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The umpire’s disagreement raised its head in the dog’s win over Pais as Jordan de Goi received a ridiculous penalty.

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AFL fans and pundits have criticized the decision of the umpires to give Collingwood star Jordan de Goye a 50-meter penalty on Friday night for disagreement, even as the star tried to quell his frustration.

Trying to get the game and the legs back on the line, De Goey pulled a whistle to push back which looked like a legitimate tackle.

De Goey threw his hands out in frustration, but then quickly pushed them back inside because he consciously felt that the action was now classified as dissent.

Despite his repeated appeals, De Goye still faced a 50-meter penalty which was very impressive in terms of the game.

Both De Goye and Bulldogs player Buku Khamis conceded a controversial 50-meter penalty in the game and Matthew Richardson was disgusted in the commentary.

‘Come out of it. That’s not 50 meters, ‘he said in a commentary for Seven.

‘Then you have to pay them all. It’s just ridiculous.

‘Sometimes I feel for them. This is an emotional game. They are not robots. ‘

De Goi was left confused and frustrated by a series of calls against him. It could easily go the other way, with the lead for a Collingwood free kick instead of a tackle

Speaking in Fox SportsFormer champion full-forward Jason Dunstall said there should be generosity with events like De Goi, where he felt he reacted to the rules violation and tried to put his hands down immediately.

Dunstall said, ‘I thought De Goy was a bit tough because he was about to go out and then literally got inside himself and actually stopped but you can see at first that he was going to take up arms,’ Dunstall said.

‘If you’re going to put a lot of effort into pulling yourself back, I think you deserve to get a little bit of Latitude.

‘It’s really, really hard where it is.’

St Kilda Great Leh Montagna agreed and questioned why two 50-meter calls were made on Friday night after none had been released long ago.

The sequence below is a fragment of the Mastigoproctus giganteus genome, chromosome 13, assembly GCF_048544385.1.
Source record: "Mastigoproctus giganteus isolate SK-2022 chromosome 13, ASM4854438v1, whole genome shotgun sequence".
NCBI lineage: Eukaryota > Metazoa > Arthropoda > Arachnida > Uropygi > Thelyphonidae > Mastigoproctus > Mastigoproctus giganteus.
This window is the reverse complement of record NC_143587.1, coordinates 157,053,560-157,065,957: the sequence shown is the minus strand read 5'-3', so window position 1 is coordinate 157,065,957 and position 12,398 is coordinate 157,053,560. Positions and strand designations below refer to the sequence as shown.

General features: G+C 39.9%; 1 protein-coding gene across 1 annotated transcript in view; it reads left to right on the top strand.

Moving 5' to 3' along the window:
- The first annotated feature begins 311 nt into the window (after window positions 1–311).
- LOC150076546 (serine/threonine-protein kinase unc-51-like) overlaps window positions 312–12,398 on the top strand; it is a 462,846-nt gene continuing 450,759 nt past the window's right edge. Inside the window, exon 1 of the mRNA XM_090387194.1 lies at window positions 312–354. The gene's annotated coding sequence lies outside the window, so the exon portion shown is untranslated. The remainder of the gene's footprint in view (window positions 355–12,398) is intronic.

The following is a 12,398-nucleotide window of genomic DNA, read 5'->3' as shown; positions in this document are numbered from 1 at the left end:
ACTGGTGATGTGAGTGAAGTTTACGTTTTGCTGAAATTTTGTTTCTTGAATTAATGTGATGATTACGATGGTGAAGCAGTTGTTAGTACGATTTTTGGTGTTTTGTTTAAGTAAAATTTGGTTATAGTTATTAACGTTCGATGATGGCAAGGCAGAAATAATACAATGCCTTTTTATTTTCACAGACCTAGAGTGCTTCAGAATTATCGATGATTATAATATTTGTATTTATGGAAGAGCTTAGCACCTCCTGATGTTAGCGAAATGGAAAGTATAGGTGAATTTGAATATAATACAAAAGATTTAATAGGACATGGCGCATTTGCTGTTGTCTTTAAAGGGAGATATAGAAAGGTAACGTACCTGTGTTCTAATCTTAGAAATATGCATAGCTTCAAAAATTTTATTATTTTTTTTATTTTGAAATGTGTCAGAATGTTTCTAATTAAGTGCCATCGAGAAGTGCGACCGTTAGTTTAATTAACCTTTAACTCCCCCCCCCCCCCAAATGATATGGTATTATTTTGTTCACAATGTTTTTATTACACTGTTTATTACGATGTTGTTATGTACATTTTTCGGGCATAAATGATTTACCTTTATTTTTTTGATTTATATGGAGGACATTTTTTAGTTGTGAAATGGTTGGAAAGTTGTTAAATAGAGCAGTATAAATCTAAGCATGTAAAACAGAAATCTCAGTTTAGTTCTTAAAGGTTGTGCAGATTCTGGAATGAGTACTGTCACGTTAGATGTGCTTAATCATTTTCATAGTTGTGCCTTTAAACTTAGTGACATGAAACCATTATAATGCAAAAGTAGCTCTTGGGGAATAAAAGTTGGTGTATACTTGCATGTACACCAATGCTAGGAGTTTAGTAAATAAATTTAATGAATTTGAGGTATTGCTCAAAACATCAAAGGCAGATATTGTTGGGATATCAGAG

“That’s what we want to see from the players – restraint – and he brought it back to himself. He did what we wanted with this rule and still paid 50,” he said.

“We haven’t seen them pay for five weeks, so it’s an illusion. Why all of a sudden There was a big focus after round three, then it went away. ‘

Fans were quick to defend De Goi, too, saying large fines should only be rolled out for actual acts of dissent.

“There was no real disagreement, only frustration. Not even last night. Punish them for the real disagreement, it’s not a small thing, ‘Graham Hollett tweeted.

‘There is a difference between politeness and despair! There should be decent pay, frustration or emotion in the heat of battle is completely different and not all players should be removed from the game before turning into robots, ‘Neville Clark agreed.

A Twitter pundit named Steve said the calls were affecting the spectacle of the game: ‘Last night both were stunned. As the AFL draws fans away, some of these rules need to be strictly adhered to. That day Goe killed the vibe of the game last night. The crowd lost interest, ‘he tweeted.

A Twitter pundit named Steve said the calls were affecting the spectacle of the game: ‘Last night both were stunned. As the AFL draws fans away, some of these rules need to be strictly adhered to. That day Goe killed the vibe of the game last night. The crowd lost interest, ‘he tweeted.

‘The AFL has been umpiring [a] Fun! How did that umpire abuse? Don’t protect the insecure Brad Scott that you did it wrong and fix it, ’Kevin Baker tweeted.

“It’s a big mess. Get rid of it. I’m all for it.” But showing any kind of emotion, it has become a three-ring circus. How did Brad Scott play on earth in his time, when he was such a passionate player? ‘ Tracy Reed asked.

Dunstall warned that it was important for fans and players not to blame the umpires, as they were instructed by the AFL.

“They are instructing the umpires so let’s not be strict with them. “If you look at the weapons going up, it’s a form of disagreement, but it’s hard to expect players to stop feeling emotionally as soon as the whistle blows,” he said.

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